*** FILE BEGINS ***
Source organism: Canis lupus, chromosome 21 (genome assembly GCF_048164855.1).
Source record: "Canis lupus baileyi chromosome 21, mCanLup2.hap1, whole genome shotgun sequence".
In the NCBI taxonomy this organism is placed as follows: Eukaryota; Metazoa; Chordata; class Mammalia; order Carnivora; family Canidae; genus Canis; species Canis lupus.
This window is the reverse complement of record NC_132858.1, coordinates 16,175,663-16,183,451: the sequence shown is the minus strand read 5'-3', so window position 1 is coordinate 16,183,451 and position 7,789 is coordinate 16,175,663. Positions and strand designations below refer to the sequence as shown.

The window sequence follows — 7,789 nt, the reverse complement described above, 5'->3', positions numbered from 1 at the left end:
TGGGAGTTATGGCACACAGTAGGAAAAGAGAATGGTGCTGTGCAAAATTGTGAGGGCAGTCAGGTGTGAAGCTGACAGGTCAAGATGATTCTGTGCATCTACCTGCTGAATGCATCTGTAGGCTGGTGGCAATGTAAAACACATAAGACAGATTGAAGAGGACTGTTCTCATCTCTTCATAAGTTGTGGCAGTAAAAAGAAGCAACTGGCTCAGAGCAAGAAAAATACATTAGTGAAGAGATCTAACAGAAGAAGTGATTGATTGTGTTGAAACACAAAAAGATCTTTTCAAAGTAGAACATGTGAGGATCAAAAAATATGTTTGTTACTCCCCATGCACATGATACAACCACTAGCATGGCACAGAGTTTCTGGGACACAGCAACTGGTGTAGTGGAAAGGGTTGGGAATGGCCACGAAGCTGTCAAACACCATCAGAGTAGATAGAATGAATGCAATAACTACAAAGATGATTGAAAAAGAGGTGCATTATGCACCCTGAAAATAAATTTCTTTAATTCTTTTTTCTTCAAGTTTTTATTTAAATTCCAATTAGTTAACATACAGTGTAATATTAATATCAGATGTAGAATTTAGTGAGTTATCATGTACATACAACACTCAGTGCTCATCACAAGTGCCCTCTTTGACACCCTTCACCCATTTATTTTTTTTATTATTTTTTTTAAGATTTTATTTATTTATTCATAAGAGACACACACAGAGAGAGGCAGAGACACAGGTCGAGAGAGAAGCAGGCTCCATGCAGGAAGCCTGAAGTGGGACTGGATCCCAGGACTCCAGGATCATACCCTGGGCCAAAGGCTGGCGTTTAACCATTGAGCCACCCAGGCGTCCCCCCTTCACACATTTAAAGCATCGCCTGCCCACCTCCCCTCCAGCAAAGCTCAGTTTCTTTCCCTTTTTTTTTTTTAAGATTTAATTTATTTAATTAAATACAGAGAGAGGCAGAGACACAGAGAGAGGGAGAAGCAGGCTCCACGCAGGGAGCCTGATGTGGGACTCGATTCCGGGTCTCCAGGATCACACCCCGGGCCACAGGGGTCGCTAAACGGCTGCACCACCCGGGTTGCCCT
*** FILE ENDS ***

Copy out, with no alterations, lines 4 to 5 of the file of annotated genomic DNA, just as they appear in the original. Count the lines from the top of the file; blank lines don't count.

This window is the reverse complement of record NC_132858.1, coordinates 16,175,663-16,183,451: the sequence shown is the minus strand read 5'-3', so window position 1 is coordinate 16,183,451 and position 7,789 is coordinate 16,175,663. Positions and strand designations below refer to the sequence as shown.

The window sequence follows — 7,789 nt, the reverse complement described above, 5'->3', positions numbered from 1 at the left end: